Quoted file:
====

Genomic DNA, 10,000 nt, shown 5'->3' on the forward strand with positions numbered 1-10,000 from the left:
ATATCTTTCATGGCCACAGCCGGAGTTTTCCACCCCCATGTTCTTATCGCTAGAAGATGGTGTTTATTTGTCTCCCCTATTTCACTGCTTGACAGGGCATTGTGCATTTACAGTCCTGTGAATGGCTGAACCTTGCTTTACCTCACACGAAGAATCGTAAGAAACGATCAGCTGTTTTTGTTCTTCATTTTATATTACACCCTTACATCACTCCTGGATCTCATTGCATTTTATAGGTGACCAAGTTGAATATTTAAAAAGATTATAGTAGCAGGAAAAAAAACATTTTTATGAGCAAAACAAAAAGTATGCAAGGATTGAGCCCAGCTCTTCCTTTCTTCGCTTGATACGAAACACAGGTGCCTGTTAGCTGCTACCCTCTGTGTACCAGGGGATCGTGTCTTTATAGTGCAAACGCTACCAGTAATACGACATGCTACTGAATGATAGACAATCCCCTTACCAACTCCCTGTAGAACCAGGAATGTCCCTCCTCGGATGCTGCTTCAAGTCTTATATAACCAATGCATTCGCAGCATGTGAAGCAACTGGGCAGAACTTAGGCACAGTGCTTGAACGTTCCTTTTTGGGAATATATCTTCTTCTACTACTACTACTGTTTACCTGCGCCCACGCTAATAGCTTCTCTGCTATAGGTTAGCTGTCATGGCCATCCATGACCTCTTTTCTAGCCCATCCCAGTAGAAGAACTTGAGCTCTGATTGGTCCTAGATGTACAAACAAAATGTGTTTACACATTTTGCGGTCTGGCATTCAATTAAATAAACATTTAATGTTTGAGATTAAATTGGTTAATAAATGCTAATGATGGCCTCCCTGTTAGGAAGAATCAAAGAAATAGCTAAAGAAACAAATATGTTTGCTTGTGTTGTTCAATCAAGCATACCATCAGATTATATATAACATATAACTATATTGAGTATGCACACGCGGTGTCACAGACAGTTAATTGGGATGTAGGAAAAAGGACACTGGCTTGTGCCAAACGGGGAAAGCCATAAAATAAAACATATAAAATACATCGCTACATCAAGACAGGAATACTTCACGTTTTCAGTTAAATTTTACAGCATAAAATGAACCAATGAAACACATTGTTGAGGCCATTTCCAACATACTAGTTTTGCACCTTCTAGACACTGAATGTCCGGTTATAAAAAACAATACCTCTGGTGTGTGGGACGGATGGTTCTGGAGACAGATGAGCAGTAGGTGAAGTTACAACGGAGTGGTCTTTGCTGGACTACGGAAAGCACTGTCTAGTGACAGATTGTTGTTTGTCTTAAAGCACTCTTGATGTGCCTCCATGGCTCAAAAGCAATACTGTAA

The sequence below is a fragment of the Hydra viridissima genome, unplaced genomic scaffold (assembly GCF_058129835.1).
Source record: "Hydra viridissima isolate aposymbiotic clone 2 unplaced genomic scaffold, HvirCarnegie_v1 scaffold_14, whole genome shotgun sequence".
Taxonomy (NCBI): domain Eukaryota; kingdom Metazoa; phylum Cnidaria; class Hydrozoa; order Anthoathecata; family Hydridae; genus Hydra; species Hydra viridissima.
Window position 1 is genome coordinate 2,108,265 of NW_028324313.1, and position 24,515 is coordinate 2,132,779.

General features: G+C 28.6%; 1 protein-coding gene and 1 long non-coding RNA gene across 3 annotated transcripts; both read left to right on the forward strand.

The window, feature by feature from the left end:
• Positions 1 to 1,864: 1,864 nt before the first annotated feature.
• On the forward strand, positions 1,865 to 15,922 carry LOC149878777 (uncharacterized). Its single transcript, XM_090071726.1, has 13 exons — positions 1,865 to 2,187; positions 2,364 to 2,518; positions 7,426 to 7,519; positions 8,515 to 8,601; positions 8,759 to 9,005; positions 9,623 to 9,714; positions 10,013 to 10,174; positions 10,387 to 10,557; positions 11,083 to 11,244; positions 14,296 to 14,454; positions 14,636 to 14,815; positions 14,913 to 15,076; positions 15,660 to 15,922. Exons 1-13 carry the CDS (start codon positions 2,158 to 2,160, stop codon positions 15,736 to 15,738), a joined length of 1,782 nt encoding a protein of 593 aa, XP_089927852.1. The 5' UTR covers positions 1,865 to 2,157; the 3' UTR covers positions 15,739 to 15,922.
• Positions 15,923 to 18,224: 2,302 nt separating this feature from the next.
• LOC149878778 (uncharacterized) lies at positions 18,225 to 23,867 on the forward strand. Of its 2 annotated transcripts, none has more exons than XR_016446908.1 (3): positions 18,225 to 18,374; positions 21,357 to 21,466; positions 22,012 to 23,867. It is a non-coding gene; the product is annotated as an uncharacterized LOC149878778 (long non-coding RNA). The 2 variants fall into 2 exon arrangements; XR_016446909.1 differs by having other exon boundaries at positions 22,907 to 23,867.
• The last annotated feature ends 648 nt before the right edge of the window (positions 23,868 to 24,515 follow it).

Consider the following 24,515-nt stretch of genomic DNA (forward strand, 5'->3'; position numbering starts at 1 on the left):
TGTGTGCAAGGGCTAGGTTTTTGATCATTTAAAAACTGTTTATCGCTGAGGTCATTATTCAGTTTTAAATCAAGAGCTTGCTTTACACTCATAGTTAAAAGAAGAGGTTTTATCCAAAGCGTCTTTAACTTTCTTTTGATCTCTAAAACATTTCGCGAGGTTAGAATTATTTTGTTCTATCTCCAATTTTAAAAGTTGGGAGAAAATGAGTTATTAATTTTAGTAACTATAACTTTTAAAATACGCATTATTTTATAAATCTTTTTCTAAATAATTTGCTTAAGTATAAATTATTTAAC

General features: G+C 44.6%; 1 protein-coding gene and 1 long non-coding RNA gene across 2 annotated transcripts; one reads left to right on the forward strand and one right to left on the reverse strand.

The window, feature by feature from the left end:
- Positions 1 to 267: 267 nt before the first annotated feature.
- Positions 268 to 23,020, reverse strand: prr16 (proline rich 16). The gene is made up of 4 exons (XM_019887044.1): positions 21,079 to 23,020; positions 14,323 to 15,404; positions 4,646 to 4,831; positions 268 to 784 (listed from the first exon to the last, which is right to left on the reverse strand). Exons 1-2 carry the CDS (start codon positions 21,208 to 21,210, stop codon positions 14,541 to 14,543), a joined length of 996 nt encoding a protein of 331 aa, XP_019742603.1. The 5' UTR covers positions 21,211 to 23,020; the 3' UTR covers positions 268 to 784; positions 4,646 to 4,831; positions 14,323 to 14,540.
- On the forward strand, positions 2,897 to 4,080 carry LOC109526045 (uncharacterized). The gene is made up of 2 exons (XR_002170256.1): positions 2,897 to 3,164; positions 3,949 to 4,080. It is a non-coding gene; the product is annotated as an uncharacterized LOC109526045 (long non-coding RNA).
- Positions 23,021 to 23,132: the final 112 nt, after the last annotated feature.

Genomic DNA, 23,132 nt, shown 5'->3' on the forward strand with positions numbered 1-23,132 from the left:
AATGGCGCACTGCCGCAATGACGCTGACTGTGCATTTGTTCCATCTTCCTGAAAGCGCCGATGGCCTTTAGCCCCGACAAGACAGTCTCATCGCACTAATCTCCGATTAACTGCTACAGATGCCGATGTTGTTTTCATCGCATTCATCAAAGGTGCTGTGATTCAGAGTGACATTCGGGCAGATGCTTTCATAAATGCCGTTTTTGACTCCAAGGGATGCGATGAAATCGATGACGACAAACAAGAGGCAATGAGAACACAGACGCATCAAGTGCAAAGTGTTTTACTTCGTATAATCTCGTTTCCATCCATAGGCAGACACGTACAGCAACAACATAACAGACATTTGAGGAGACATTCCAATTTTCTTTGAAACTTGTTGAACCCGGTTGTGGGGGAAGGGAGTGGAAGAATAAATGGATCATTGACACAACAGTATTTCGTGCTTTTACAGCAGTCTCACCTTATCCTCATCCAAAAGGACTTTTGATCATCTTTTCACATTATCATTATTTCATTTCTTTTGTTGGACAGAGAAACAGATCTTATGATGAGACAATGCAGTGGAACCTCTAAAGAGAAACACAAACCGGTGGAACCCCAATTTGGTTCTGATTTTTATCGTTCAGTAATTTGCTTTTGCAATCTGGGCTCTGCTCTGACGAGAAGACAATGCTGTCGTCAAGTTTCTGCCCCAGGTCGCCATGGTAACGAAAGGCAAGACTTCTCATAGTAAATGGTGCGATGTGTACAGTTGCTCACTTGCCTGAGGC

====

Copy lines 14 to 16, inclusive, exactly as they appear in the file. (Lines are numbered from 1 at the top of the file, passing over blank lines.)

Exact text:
Consider the following 24,515-nt stretch of genomic DNA (forward strand, 5'->3'; position numbering starts at 1 on the left):
TGTGTGCAAGGGCTAGGTTTTTGATCATTTAAAAACTGTTTATCGCTGAGGTCATTATTCAGTTTTAAATCAAGAGCTTGCTTTACACTCATAGTTAAAAGAAGAGGTTTTATCCAAAGCGTCTTTAACTTTCTTTTGATCTCTAAAACATTTCGCGAGGTTAGAATTATTTTGTTCTATCTCCAATTTTAAAAGTTGGGAGAAAATGAGTTATTAATTTTAGTAACTATAACTTTTAAAATACGCATTATTTTATAAATCTTTTTCTAAATAATTTGCTTAAGTATAAATTATTTAAC

General features: G+C 44.6%; 1 protein-coding gene and 1 long non-coding RNA gene across 2 annotated transcripts; one reads left to right on the forward strand and one right to left on the reverse strand.